Afew minutes of inspired lunacy aside, "The Yes Men" is largely a case of the same old preachers preaching to the same old choir.
Another in the seemingly endless spate of left-wing documentaries apparently released as part of a concentrated let's-fry-Bush effort (made last year, it's only now getting national distribution, just 33 days before the election), this one is unlikely to get many people to the polls in a high state of anything except banal anticlimax.
Mike Bonanno and Andy Bichlbaum graphically demonstrate the effects of inflation in "The Yes Men."
(Dan Ollman -- United Artists)
To begin with, it's so smirkily inside-baseball it never bothers to make its argument; the film simply proceeds from the assumption that all of us in the audience are in agreement with its point. Given the size of the audience it's likely to attract, that's a pretty good bet.
It features the adventures of two self-styled pranksters, Andy Bichlbaum and Mike Bonanno, in their global quest to spoof the World Trade Organization. That would make it, I suppose, anti-globalization but I don't know one more thing about why I should be anti-globalizationistic now than when I went in. My heart and my mind went profoundly undisturbed.
Basically Bichlbaum and Bonanno have one trick, which we see repeated four times to varying degrees of success. They have a Web site whose address is purposely similar to the authentic WTO's; that means that occasionally business groups (or more likely, indifferent secretaries employed by business groups) e-mail them with invitations to attend conferences on behest of the WTO. So they go and perform subtly sarcastic imitation speeches or give especially stupefying interviews. The trouble is, the sarcasm is so subtle that the businessmen in the audience, usually hung over or jet-lagged out of their gourds, don't catch on.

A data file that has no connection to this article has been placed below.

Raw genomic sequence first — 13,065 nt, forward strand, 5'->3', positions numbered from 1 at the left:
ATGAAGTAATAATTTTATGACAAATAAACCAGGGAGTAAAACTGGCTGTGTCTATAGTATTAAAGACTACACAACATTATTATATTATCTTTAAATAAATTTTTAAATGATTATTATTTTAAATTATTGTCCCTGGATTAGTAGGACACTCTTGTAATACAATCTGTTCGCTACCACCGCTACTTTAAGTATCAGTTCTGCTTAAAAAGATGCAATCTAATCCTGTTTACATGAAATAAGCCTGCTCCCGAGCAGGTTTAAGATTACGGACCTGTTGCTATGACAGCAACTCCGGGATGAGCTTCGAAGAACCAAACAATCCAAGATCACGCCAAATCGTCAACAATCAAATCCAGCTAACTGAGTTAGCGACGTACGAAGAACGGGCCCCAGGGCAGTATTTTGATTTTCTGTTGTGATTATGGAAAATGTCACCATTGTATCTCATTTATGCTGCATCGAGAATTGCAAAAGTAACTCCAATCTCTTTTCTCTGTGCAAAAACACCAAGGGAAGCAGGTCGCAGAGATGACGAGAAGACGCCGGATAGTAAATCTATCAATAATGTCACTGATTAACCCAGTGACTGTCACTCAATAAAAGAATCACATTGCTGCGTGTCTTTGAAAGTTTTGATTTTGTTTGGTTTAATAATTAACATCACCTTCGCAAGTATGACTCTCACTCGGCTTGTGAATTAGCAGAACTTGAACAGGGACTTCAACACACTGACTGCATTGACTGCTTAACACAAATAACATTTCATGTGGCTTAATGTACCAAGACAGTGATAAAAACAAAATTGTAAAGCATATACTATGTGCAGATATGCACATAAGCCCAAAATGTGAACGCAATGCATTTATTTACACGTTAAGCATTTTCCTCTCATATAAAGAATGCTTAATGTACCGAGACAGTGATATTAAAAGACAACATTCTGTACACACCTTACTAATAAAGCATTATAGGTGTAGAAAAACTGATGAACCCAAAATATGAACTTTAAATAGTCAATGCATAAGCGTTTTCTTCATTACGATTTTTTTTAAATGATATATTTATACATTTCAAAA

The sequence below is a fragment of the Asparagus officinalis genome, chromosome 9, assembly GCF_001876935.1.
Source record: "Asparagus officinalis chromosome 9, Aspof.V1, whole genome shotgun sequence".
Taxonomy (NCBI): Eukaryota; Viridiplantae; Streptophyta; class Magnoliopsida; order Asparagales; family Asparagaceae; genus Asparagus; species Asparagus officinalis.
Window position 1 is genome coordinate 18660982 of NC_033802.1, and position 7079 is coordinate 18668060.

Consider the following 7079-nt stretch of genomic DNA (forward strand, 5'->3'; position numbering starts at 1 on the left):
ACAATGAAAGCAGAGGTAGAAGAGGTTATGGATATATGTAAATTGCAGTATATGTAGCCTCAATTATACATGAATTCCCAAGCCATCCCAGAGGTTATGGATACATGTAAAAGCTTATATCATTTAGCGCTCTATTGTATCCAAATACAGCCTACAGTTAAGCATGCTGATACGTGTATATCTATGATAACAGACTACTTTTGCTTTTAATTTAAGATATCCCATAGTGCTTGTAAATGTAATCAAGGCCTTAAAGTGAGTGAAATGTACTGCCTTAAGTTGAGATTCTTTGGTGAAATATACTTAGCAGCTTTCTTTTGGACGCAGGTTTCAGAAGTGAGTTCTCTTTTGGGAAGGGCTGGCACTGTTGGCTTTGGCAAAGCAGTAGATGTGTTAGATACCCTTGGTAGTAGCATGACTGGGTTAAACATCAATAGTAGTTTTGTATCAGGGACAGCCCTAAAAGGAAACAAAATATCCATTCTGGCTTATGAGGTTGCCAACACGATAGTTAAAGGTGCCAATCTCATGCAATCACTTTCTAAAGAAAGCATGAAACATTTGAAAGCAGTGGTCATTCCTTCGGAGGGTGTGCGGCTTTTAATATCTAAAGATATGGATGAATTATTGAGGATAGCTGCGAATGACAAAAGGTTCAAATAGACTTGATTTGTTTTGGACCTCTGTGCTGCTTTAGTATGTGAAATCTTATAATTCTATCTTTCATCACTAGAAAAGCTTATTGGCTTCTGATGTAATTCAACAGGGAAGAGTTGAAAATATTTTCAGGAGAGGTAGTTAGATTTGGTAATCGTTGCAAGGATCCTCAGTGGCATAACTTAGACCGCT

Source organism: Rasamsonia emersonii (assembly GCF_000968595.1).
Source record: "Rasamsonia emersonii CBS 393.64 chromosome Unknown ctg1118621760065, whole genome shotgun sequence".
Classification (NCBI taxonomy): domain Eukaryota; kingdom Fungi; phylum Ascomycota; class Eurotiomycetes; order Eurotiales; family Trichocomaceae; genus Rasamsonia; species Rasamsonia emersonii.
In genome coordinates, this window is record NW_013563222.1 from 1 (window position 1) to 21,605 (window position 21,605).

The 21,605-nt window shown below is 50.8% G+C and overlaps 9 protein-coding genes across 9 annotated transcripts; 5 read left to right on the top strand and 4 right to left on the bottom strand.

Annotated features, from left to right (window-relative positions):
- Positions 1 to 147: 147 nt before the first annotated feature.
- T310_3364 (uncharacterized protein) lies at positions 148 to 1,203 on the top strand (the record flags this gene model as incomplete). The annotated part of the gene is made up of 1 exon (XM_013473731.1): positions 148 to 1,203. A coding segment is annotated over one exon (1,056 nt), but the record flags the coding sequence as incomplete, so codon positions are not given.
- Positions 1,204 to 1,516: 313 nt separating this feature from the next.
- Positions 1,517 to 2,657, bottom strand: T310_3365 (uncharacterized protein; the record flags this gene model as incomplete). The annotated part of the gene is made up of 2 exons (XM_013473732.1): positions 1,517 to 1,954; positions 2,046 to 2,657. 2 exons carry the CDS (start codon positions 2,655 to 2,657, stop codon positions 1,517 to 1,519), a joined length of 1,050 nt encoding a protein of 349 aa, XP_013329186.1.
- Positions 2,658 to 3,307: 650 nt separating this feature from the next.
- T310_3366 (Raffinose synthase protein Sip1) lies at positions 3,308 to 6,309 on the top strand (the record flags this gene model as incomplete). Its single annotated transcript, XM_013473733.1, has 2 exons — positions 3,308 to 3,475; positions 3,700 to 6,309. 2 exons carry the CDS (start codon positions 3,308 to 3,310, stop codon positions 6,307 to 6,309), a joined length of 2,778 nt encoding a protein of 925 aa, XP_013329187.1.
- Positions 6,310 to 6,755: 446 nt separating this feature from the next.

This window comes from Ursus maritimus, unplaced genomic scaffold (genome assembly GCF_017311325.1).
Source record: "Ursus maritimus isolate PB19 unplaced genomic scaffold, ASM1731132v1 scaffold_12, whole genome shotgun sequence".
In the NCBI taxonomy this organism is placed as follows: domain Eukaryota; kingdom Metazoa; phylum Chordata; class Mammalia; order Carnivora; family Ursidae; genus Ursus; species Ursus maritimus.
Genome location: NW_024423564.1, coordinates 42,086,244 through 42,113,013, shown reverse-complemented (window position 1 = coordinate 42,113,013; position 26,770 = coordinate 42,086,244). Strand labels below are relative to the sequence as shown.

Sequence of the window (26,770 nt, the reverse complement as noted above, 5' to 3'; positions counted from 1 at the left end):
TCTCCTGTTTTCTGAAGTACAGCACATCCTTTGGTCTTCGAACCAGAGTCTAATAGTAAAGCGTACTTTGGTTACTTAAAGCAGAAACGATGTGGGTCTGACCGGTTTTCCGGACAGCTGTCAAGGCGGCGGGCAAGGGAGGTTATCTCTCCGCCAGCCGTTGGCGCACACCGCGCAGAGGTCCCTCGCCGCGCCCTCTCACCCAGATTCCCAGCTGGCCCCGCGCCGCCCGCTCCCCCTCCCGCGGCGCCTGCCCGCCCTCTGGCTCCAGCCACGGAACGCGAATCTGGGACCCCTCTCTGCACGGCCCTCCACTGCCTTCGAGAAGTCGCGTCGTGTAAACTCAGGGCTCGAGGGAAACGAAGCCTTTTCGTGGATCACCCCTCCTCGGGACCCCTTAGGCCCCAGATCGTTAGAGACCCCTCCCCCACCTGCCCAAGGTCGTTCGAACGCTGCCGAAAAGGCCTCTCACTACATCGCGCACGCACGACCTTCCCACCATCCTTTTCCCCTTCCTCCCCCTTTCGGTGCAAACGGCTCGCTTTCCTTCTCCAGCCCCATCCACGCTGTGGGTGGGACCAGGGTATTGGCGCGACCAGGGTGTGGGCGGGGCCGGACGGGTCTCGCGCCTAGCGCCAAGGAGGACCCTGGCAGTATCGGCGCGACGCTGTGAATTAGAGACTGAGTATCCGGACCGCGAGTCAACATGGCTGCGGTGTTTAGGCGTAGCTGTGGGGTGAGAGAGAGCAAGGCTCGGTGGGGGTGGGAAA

So while the B-boys think they're setting up the WTO, what they're really doing is exposing the following global scandal (please stop the presses!): Most biz conferences are full of drones spouting boilerplate and most biz conference audiences aren't paying attention. The scandal! The outrage!
The movie is wretchedly photographed (videotape, I'm guessing) and padded with intimate details of the Yes Men on the road. I mean, does anyone want to watch these guys sleeping on the floor of apartments of mysterious "friends," cutting each other's hair or talking about how nervous they are? This stuff goes on and on and on.
The pay dirt, what little of it there is, is found in the four performances, three of which are pretty unremarkable and anticlimactic. One is, as I say, inspired. This is an event where Andy and Mike fly to Finland to address some barely filled auditorium of early risers on the subject of global worker supervision. They all have the sour faces and defeated body language of people who'd rather be someplace, anyplace, else. In front of this sad conglomeration of the indifferent, Andy blathers on about the problem of a manager in Finland monitoring a worker in, say, Jakarta. Hmmm, what to do? His answer: With Mike's assistance, he pulls off his specially Velcroed outfit to reveal a gold lamé "leisure suit" with a giant inflatable phallus attached. Andy explains to the astonished audience that this is merely a prototype and that the final model will incorporate a television receiver so that the supervisor can monitor his staff in far-flung places while lounging about the pied-à-terre.
The audience in both movie theater and Finnish auditorium explodes into laughter. But were they laughing because the evil of transnational corporate indifference to worker freedom had been mercilessly exposed and lampooned or because a guy in a gold suit with a giant inflatable doohinkie is a pretty funny sight?
I think you get the picture.
The Yes Men (83 minutes, at Landmark's Bethesda Row and E Street Cinema) is rated R for sexual symbolism and profanity.